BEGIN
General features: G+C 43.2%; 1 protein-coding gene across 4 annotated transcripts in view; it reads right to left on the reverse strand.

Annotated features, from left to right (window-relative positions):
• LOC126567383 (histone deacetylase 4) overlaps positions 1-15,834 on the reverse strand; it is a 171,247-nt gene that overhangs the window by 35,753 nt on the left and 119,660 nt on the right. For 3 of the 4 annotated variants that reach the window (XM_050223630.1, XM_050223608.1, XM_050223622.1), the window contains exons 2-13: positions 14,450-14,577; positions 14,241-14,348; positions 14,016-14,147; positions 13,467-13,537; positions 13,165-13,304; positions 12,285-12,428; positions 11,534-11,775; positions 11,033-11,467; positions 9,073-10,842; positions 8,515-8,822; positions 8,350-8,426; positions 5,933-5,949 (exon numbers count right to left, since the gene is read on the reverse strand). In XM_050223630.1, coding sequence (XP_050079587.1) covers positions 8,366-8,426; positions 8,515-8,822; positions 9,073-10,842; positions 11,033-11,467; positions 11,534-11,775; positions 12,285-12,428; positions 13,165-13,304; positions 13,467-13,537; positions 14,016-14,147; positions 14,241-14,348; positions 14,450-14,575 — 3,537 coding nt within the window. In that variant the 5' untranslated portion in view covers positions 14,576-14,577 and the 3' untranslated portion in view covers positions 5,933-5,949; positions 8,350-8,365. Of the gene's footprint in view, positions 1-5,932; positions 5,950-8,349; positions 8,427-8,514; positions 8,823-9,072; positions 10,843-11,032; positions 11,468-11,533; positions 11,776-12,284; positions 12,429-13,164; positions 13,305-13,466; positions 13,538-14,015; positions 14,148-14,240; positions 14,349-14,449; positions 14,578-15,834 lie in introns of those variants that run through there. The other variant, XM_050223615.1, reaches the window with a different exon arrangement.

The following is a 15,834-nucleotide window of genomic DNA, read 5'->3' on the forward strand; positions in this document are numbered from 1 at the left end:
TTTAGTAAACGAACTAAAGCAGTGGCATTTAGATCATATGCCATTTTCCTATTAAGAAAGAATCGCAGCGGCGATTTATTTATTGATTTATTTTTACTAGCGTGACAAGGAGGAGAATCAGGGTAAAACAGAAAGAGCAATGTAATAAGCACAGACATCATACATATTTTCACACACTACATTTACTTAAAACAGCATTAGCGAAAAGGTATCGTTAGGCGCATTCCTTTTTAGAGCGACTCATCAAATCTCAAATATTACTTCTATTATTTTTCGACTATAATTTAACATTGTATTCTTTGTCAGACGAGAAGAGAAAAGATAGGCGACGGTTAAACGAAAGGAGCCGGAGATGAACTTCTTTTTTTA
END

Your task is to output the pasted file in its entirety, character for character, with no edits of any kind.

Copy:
General features: G+C 43.2%; 1 protein-coding gene across 4 annotated transcripts in view; it reads right to left on the reverse strand.

Annotated features, from left to right (window-relative positions):
• LOC126567383 (histone deacetylase 4) overlaps positions 1-15,834 on the reverse strand; it is a 171,247-nt gene that overhangs the window by 35,753 nt on the left and 119,660 nt on the right. For 3 of the 4 annotated variants that reach the window (XM_050223630.1, XM_050223608.1, XM_050223622.1), the window contains exons 2-13: positions 14,450-14,577; positions 14,241-14,348; positions 14,016-14,147; positions 13,467-13,537; positions 13,165-13,304; positions 12,285-12,428; positions 11,534-11,775; positions 11,033-11,467; positions 9,073-10,842; positions 8,515-8,822; positions 8,350-8,426; positions 5,933-5,949 (exon numbers count right to left, since the gene is read on the reverse strand). In XM_050223630.1, coding sequence (XP_050079587.1) covers positions 8,366-8,426; positions 8,515-8,822; positions 9,073-10,842; positions 11,033-11,467; positions 11,534-11,775; positions 12,285-12,428; positions 13,165-13,304; positions 13,467-13,537; positions 14,016-14,147; positions 14,241-14,348; positions 14,450-14,575 — 3,537 coding nt within the window. In that variant the 5' untranslated portion in view covers positions 14,576-14,577 and the 3' untranslated portion in view covers positions 5,933-5,949; positions 8,350-8,365. Of the gene's footprint in view, positions 1-5,932; positions 5,950-8,349; positions 8,427-8,514; positions 8,823-9,072; positions 10,843-11,032; positions 11,468-11,533; positions 11,776-12,284; positions 12,429-13,164; positions 13,305-13,466; positions 13,538-14,015; positions 14,148-14,240; positions 14,349-14,449; positions 14,578-15,834 lie in introns of those variants that run through there. The other variant, XM_050223615.1, reaches the window with a different exon arrangement.

The following is a 15,834-nucleotide window of genomic DNA, read 5'->3' on the forward strand; positions in this document are numbered from 1 at the left end:
TTTAGTAAACGAACTAAAGCAGTGGCATTTAGATCATATGCCATTTTCCTATTAAGAAAGAATCGCAGCGGCGATTTATTTATTGATTTATTTTTACTAGCGTGACAAGGAGGAGAATCAGGGTAAAACAGAAAGAGCAATGTAATAAGCACAGACATCATACATATTTTCACACACTACATTTACTTAAAACAGCATTAGCGAAAAGGTATCGTTAGGCGCATTCCTTTTTAGAGCGACTCATCAAATCTCAAATATTACTTCTATTATTTTTCGACTATAATTTAACATTGTATTCTTTGTCAGACGAGAAGAGAAAAGATAGGCGACGGTTAAACGAAAGGAGCCGGAGATGAACTTCTTTTTTTA